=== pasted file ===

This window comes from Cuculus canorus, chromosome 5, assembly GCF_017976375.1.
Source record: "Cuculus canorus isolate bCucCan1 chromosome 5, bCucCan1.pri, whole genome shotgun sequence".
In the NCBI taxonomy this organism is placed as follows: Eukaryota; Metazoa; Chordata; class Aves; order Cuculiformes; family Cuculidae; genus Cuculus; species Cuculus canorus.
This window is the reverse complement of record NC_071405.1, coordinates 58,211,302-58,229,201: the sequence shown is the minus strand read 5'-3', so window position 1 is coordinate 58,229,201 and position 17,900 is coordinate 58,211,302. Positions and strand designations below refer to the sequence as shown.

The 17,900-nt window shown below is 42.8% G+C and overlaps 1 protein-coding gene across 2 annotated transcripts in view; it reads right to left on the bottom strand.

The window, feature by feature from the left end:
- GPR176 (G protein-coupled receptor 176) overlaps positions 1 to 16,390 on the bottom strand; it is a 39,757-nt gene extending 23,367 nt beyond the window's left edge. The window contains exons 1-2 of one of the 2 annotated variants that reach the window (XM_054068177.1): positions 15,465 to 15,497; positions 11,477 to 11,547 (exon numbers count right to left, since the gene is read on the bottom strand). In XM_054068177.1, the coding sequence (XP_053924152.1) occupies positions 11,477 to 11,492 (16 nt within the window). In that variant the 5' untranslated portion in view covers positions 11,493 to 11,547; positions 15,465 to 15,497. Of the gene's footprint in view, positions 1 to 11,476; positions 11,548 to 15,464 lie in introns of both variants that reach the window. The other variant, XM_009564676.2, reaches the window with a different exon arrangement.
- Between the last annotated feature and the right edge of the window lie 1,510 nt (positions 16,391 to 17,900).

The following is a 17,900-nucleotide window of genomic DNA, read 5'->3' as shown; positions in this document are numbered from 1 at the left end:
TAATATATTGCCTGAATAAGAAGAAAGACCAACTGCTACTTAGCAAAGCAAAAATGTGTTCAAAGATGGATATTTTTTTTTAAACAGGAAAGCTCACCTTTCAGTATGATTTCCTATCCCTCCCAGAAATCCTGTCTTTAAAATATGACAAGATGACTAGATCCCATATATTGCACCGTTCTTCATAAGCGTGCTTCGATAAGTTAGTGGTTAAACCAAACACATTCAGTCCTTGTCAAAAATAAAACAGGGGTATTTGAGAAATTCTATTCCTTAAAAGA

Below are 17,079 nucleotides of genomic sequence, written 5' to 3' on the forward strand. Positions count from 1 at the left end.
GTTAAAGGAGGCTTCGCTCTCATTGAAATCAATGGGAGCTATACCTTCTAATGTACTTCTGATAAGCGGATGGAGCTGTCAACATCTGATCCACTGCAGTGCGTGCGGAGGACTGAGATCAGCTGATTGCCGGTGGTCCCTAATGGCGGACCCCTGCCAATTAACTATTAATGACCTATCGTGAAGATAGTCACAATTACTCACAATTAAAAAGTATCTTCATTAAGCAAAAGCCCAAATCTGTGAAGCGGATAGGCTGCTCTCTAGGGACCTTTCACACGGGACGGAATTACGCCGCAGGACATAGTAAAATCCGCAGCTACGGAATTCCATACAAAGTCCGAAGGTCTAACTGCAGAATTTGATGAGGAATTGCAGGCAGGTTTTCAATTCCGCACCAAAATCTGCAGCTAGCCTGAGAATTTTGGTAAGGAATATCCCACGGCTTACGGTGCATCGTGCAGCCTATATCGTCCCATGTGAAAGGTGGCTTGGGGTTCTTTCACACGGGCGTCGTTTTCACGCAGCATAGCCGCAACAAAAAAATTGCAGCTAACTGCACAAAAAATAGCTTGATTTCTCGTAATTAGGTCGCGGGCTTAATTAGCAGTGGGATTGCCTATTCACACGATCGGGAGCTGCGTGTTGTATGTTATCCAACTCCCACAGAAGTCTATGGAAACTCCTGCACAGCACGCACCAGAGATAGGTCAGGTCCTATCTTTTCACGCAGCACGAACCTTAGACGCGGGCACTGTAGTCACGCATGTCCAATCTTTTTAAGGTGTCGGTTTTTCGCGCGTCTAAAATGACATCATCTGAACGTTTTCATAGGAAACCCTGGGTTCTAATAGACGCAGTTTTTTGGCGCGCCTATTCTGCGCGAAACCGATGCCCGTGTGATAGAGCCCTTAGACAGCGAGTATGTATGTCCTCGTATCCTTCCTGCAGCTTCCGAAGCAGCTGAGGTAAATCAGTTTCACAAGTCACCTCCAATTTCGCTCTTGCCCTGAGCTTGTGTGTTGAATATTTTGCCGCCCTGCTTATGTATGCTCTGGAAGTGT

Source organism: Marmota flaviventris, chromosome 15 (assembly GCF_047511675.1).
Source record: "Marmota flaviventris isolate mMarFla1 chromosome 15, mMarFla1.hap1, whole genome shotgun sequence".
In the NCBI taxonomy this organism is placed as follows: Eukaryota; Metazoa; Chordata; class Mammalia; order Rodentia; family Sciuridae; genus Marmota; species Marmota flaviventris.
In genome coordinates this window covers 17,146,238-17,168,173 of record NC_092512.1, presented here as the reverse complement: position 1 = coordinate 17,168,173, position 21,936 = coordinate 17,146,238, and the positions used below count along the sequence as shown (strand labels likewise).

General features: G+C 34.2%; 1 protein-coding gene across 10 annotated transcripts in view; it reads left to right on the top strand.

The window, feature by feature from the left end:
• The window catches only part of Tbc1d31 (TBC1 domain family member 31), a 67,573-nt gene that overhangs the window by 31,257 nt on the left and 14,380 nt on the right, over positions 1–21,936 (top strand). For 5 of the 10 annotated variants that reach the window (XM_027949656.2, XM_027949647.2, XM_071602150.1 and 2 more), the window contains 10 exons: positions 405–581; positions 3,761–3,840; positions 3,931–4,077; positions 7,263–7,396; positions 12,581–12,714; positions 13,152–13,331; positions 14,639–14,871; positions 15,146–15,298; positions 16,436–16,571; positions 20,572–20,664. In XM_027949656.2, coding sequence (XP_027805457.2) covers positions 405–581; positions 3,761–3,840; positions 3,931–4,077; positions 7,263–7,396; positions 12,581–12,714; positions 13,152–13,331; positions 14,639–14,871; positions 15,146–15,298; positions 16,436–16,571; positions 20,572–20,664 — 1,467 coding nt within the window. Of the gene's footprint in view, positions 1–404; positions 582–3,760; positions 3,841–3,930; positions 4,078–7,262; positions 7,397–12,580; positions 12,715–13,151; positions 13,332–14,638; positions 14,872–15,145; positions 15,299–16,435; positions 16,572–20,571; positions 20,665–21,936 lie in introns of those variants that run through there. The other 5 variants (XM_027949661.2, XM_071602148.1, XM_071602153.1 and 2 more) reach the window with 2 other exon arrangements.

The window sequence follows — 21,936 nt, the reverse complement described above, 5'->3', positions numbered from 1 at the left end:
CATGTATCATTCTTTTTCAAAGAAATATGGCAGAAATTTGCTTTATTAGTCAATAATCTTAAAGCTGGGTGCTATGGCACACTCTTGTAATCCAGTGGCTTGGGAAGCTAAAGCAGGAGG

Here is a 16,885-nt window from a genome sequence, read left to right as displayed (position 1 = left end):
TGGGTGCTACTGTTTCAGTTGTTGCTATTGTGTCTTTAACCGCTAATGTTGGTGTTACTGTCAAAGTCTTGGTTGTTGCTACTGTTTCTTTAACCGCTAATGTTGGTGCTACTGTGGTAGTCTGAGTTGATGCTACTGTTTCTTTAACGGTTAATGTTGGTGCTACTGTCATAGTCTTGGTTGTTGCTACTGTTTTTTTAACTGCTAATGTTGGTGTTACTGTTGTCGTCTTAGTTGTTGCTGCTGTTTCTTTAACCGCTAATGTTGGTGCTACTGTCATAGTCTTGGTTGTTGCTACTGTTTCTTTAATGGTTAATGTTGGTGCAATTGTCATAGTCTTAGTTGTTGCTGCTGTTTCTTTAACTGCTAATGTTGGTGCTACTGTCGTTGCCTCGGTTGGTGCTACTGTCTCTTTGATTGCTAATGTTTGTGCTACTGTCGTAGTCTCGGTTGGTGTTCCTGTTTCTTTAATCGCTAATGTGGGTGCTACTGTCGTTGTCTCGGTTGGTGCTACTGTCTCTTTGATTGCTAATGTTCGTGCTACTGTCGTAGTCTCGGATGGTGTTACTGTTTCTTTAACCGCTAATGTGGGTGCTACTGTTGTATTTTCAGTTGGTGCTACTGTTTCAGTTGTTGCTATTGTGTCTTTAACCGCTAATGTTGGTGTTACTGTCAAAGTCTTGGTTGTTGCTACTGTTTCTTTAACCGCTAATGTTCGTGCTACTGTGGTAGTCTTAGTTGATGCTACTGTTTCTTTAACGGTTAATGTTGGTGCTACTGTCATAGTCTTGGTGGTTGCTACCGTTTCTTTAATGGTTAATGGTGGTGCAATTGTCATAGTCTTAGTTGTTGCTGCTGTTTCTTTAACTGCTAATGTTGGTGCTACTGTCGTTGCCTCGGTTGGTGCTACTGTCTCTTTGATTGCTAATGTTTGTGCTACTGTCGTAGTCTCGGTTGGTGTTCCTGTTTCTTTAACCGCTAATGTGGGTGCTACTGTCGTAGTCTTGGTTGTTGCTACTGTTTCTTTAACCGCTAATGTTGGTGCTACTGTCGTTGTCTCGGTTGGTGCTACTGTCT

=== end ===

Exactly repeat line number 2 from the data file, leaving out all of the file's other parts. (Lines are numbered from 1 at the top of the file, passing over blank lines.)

Source record: "Cuculus canorus isolate bCucCan1 chromosome 5, bCucCan1.pri, whole genome shotgun sequence".